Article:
Have you ever tried to keep a colorful flower bed alive through a summer in the Valley? Or dared to grow some herbs in your yard that ended up completely withered in the heat? I have experienced both of these things a couple times over the years that I’ve lived in Arizona, and I’ve laughed at the though of vegetable gardening in my yard like I grew up doing in foggy California.
But leave it to my determined friend Christine, a Scottsdale mom of four, to not only show me it’s possible, but to demonstrate that gardening here in the desert can provide you with so much more than the ingredients for a great salad.
I spent time with her in her garden recently – nibbling on fresh sugar-snap peas, cherry tomatoes, mustard greens, and cape gooseberries – while she shared some of her best tips for anyone wanting to try a garden in the desert.
Depending on how much space you have to work with, you can start small with just some pots or go big with a raised bed. Christine built some of her own wooden, raised beds, and purchased some others. For successful growing, she says the three main things to consider are placement (how much sun and shade your plants will get), quality soil, and of course, water. An app-controlled drip system will make your life much easier and your chances of success much higher.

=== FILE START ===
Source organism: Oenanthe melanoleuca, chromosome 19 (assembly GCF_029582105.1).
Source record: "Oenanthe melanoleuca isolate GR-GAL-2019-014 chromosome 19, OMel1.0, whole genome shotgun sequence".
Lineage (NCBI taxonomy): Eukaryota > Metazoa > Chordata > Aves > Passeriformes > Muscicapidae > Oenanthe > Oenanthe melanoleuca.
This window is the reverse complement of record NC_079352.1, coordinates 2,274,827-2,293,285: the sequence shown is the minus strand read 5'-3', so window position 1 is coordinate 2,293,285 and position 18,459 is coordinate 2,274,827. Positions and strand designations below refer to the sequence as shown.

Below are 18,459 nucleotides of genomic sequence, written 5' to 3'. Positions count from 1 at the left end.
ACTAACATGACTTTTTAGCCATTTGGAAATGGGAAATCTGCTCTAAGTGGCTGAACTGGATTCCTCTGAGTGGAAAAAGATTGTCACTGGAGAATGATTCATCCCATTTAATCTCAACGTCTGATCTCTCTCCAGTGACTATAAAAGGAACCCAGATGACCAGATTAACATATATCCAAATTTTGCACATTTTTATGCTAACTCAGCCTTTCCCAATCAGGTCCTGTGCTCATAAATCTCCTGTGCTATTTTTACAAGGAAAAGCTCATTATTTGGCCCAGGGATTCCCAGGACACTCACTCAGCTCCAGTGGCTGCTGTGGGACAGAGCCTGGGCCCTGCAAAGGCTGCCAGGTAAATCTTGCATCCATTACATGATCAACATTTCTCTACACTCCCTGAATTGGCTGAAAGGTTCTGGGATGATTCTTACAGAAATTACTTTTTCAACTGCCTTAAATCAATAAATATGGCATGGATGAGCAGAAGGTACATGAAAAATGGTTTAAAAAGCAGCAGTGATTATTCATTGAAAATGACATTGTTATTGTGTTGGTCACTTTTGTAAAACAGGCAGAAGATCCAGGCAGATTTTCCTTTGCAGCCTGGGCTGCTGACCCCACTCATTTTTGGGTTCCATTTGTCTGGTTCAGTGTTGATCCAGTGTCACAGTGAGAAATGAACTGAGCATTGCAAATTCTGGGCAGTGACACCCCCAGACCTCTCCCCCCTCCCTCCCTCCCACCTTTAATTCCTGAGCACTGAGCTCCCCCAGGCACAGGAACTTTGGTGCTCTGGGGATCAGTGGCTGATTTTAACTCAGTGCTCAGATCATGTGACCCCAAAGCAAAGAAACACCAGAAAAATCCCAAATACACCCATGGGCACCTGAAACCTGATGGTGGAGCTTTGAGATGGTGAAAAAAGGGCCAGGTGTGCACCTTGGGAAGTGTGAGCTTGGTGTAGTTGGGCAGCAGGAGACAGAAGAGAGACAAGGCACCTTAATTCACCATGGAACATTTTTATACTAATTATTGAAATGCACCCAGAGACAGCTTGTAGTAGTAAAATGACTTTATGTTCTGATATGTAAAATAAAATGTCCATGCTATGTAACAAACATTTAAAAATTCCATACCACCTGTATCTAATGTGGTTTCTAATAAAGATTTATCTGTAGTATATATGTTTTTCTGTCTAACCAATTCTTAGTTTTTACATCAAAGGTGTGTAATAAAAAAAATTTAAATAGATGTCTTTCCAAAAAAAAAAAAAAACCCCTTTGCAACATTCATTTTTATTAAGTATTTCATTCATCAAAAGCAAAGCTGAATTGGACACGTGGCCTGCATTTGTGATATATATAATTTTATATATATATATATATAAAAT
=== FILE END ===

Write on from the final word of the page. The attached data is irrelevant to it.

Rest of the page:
Christine shares an important reminder for those of us who didn’t grow up here: “We have two shorter growing seasons rather than one long one like much of the country – getting plants to produce before the high heat, and then in fall before the coldest temps of winter. It’s a race to get plants growing as soon as the season permits!” Also, we need to be mindful of “how the heat affects production or quality of fruits. I have had some success with plants surviving the summer to produce again and overwintering heat loving crops to produce again for a second year.” She has found these to be her best crops – tomatoes, sugar snap peas, peppers of all sorts, eggplant, zucchini, and radish.
If you want to avoid applying any pesticides or herbicides on your plants, the way Christine gardens, she says excellent soil is the key to growing plants that are healthy and have the ability to withstand some interlopers. “I look at my plants daily and have no problem smushing an unwelcome invader who has come to interfere with the harvest. Bunnies, rats, birds and bugs can create some challenges, but I use barriers and other means to deter them.” She also composts and adds worms to help keep her soil at its best.
As for where to get the best advice and resources for gardeners in the Valley, Christine says “Arizona Worm Farm is my favorite! I also like Summerwinds and Whitfill Nurseries. I get lots of great equipment and product recommendations from Facebook Gardening groups and my favorite YouTube channels and blogs; Growing in The Garden, Edge of Nowhere Farm, and Urban Farmstead are a few. Most have links to Amazon shops with their recommended tools.”
Gardening here can be challenging but so rewarding. Christine admits that this hobby makes her feel “part student, part detective, and part scientist. It involves learning, investigating, experimenting, and having a good mindset to embrace growth and not just success.”
And oh, yes – she has tasty, fresh produce on her table every day of the year!